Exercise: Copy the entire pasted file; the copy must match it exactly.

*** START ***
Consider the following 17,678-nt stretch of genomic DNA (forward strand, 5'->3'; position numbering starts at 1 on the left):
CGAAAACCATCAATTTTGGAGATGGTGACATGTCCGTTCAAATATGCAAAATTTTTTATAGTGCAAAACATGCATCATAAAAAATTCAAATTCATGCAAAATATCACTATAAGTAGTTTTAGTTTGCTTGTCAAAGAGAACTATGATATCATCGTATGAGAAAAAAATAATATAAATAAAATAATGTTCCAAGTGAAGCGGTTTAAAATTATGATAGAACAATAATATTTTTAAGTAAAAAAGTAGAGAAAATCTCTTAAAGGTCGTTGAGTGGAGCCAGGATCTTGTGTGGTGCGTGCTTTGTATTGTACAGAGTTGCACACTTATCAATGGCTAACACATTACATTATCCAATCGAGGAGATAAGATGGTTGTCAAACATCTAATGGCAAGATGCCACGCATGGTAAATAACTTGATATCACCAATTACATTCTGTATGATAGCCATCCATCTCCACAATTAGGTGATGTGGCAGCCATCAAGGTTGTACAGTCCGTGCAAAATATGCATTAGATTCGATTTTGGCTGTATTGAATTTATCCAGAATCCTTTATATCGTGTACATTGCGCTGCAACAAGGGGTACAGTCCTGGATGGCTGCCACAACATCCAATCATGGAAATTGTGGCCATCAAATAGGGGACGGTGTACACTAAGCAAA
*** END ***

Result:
Consider the following 17,678-nt stretch of genomic DNA (forward strand, 5'->3'; position numbering starts at 1 on the left):
CGAAAACCATCAATTTTGGAGATGGTGACATGTCCGTTCAAATATGCAAAATTTTTTATAGTGCAAAACATGCATCATAAAAAATTCAAATTCATGCAAAATATCACTATAAGTAGTTTTAGTTTGCTTGTCAAAGAGAACTATGATATCATCGTATGAGAAAAAAATAATATAAATAAAATAATGTTCCAAGTGAAGCGGTTTAAAATTATGATAGAACAATAATATTTTTAAGTAAAAAAGTAGAGAAAATCTCTTAAAGGTCGTTGAGTGGAGCCAGGATCTTGTGTGGTGCGTGCTTTGTATTGTACAGAGTTGCACACTTATCAATGGCTAACACATTACATTATCCAATCGAGGAGATAAGATGGTTGTCAAACATCTAATGGCAAGATGCCACGCATGGTAAATAACTTGATATCACCAATTACATTCTGTATGATAGCCATCCATCTCCACAATTAGGTGATGTGGCAGCCATCAAGGTTGTACAGTCCGTGCAAAATATGCATTAGATTCGATTTTGGCTGTATTGAATTTATCCAGAATCCTTTATATCGTGTACATTGCGCTGCAACAAGGGGTACAGTCCTGGATGGCTGCCACAACATCCAATCATGGAAATTGTGGCCATCAAATAGGGGACGGTGTACACTAAGCAAA